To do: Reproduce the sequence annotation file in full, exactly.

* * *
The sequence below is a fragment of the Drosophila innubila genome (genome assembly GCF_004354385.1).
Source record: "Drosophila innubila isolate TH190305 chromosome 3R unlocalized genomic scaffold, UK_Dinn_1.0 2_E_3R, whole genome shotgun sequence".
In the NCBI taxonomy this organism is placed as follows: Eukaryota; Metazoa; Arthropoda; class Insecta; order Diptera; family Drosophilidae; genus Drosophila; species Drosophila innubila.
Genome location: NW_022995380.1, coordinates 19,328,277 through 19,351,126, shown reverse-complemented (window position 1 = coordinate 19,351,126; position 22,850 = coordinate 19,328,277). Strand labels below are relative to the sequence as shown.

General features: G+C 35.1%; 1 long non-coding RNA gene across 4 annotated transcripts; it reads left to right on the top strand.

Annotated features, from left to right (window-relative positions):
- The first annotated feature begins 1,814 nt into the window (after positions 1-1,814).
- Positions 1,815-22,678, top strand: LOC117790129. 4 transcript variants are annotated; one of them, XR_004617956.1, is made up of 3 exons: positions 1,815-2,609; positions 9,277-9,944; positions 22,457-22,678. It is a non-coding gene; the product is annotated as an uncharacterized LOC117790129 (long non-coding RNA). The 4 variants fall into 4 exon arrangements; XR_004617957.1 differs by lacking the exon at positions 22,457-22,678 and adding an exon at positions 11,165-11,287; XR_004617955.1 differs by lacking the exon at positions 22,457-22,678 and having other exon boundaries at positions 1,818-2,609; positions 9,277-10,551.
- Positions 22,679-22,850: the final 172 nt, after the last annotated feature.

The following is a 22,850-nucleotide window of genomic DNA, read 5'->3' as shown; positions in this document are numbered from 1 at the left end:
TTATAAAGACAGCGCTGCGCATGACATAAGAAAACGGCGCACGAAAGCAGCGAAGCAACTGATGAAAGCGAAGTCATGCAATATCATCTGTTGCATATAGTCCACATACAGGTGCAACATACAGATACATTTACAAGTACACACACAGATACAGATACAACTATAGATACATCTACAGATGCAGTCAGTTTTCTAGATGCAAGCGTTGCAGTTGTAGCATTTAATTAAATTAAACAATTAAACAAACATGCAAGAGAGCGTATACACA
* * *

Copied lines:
The sequence below is a fragment of the Drosophila innubila genome (genome assembly GCF_004354385.1).
Source record: "Drosophila innubila isolate TH190305 chromosome 3R unlocalized genomic scaffold, UK_Dinn_1.0 2_E_3R, whole genome shotgun sequence".
In the NCBI taxonomy this organism is placed as follows: Eukaryota; Metazoa; Arthropoda; class Insecta; order Diptera; family Drosophilidae; genus Drosophila; species Drosophila innubila.
Genome location: NW_022995380.1, coordinates 19,328,277 through 19,351,126, shown reverse-complemented (window position 1 = coordinate 19,351,126; position 22,850 = coordinate 19,328,277). Strand labels below are relative to the sequence as shown.

General features: G+C 35.1%; 1 long non-coding RNA gene across 4 annotated transcripts; it reads left to right on the top strand.

Annotated features, from left to right (window-relative positions):
- The first annotated feature begins 1,814 nt into the window (after positions 1-1,814).
- Positions 1,815-22,678, top strand: LOC117790129. 4 transcript variants are annotated; one of them, XR_004617956.1, is made up of 3 exons: positions 1,815-2,609; positions 9,277-9,944; positions 22,457-22,678. It is a non-coding gene; the product is annotated as an uncharacterized LOC117790129 (long non-coding RNA). The 4 variants fall into 4 exon arrangements; XR_004617957.1 differs by lacking the exon at positions 22,457-22,678 and adding an exon at positions 11,165-11,287; XR_004617955.1 differs by lacking the exon at positions 22,457-22,678 and having other exon boundaries at positions 1,818-2,609; positions 9,277-10,551.
- Positions 22,679-22,850: the final 172 nt, after the last annotated feature.

The following is a 22,850-nucleotide window of genomic DNA, read 5'->3' as shown; positions in this document are numbered from 1 at the left end:
TTATAAAGACAGCGCTGCGCATGACATAAGAAAACGGCGCACGAAAGCAGCGAAGCAACTGATGAAAGCGAAGTCATGCAATATCATCTGTTGCATATAGTCCACATACAGGTGCAACATACAGATACATTTACAAGTACACACACAGATACAGATACAACTATAGATACATCTACAGATGCAGTCAGTTTTCTAGATGCAAGCGTTGCAGTTGTAGCATTTAATTAAATTAAACAATTAAACAAACATGCAAGAGAGCGTATACACA